Created by Website Master on Thursday 28th February 2013

The History of the New Frankley in Birmingham Parish Council

The New Frankley in Birmingham Parish is a community in the south west corner of Birmingham bordering the Waseley Country Park and the Lickey Hills. It is a community of approximately 5,500 electors and some 3,500 dwellings. The Estate was built in the mid seventies by Birmingham City Council to accommodate residents from other parts of Birmingham displaced by redevelopment. The Estate originally straddled the border between Birmingham and Worcestershire with some properties in the area administered by Birmingham City Council and others in the area administered by Bromsgrove District Council and Worcestershire and Hereford County Council. Since the Estate’s establishment, many of the former tenants have exercised their Right to Buy and currently the Estate is an even mix of Social Housing Provision and Owner Occupation.

In 1995, following a review by the Boundary Commission, the whole of Frankley community was unified as part of Birmingham within the Longbridge Ward of the Northfield Constituency.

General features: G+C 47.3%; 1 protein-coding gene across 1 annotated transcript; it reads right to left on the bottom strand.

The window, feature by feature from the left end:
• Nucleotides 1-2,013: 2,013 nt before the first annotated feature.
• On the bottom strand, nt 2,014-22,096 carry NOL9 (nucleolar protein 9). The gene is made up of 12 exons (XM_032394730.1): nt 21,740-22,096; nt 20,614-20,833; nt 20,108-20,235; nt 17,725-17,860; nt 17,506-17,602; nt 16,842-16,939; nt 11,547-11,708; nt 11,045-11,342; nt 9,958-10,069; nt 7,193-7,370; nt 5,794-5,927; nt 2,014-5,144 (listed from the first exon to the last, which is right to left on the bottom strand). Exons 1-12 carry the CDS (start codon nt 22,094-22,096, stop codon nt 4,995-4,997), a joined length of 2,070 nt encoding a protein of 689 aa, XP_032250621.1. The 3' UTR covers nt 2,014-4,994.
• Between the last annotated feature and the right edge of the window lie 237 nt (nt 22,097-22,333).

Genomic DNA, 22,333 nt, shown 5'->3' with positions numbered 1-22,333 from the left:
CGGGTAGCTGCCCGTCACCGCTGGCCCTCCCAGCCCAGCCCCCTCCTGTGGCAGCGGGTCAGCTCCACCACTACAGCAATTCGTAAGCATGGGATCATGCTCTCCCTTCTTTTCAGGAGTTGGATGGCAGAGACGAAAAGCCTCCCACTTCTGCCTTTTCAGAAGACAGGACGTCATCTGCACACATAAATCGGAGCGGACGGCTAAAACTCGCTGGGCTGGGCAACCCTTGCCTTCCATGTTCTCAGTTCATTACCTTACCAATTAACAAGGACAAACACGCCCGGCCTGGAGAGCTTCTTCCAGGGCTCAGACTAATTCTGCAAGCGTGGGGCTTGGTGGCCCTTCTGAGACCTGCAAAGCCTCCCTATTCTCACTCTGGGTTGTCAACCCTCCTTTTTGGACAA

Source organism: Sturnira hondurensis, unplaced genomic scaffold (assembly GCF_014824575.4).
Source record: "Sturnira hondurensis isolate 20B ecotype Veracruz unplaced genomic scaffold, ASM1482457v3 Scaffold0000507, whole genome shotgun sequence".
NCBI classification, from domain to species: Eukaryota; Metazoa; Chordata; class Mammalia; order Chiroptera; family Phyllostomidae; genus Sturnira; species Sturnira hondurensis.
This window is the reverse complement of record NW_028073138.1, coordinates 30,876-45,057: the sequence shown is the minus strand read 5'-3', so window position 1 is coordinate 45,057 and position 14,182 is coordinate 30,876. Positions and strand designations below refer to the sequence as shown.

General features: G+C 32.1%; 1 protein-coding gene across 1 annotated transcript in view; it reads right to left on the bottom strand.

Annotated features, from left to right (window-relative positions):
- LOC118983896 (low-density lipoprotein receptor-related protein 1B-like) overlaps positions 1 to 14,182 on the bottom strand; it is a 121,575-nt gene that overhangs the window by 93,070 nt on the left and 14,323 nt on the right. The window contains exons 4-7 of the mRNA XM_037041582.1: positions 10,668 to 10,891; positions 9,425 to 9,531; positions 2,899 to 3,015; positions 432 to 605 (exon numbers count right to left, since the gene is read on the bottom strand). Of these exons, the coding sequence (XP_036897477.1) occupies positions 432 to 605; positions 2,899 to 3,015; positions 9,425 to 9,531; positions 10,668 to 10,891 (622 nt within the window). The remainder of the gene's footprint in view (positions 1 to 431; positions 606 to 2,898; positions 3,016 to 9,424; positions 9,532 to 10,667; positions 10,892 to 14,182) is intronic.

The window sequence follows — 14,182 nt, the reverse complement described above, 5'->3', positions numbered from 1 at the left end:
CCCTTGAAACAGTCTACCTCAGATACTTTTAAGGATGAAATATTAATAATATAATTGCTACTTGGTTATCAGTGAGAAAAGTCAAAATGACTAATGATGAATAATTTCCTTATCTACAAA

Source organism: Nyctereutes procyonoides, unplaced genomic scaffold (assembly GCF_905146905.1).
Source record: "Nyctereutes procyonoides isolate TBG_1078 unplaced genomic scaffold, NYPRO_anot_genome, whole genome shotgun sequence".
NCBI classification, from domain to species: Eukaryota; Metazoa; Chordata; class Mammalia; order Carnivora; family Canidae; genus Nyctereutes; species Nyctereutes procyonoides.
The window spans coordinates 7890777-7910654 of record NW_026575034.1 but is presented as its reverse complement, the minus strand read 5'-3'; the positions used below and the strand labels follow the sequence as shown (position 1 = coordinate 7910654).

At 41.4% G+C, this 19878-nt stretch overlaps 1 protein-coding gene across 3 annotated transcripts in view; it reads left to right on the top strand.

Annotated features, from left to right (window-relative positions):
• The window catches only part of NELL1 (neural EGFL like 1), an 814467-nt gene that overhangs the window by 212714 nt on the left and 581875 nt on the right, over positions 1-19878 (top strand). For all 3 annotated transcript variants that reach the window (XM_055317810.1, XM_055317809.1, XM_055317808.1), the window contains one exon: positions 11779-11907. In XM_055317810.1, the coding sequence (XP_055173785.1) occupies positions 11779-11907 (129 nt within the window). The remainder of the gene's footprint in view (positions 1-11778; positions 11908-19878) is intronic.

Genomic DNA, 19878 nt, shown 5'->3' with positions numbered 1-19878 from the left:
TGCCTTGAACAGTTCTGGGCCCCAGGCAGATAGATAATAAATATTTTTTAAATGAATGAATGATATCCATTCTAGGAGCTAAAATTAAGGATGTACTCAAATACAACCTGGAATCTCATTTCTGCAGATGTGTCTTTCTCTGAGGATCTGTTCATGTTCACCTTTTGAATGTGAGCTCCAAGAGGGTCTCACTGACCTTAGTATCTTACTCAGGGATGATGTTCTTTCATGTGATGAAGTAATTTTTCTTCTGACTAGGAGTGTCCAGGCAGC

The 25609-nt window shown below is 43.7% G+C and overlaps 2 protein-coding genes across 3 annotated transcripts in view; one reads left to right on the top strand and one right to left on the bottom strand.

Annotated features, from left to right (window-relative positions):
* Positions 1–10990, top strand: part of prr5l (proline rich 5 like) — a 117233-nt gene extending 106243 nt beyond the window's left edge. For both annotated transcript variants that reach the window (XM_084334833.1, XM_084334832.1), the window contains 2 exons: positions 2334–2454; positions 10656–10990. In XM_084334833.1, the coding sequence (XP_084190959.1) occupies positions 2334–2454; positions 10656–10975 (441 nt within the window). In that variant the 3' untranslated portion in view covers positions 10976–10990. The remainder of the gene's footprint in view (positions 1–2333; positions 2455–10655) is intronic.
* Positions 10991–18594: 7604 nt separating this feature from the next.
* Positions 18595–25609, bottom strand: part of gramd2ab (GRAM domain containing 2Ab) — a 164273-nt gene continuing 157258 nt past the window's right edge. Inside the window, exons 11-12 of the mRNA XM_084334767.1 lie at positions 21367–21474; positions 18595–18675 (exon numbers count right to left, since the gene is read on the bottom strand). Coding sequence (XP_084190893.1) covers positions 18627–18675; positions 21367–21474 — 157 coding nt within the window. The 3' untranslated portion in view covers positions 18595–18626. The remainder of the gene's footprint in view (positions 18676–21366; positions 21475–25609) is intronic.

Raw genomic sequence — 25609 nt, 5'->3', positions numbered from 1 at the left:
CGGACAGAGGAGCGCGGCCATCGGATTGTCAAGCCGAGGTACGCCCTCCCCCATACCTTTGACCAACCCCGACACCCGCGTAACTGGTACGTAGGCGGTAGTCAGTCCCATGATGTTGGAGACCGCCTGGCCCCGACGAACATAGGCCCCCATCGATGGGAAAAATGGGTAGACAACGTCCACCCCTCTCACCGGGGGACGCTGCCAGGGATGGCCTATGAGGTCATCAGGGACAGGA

As a means of improving the environment within community a number of residents, using the provisions of the Housing and Local Government Act 1997, petitioned the City Council for a Parish Council which was eventually established in May 2000. Unlike its rural cousins whose powers have been established over many years, New Frankley in Birmingham Parish Council (NOT to be confused with its neighbour Frankley Parish Council which unfortunately it often is) is still finding its feet. However, it is hoped that the Localisation Programme currently being undertaken by the City Council will result in powers (and the corresponding budgets) being devolved down to the Parish Council and consequently, enabling the Parish Council to provide local services to the local community.

The Parish Council is the first tier of Local Government, representing as it does, the residents of a small area within the larger conurbation of Birmingham. Since its inception it has built up good working relationships with the local City Council officers but, unfortunately, has struggled to make itself known to many officers who work at the centre.

The Parish Council is funded locally by way of a Parish Council Tax which the Parish Council sets and the City collects on its behalf.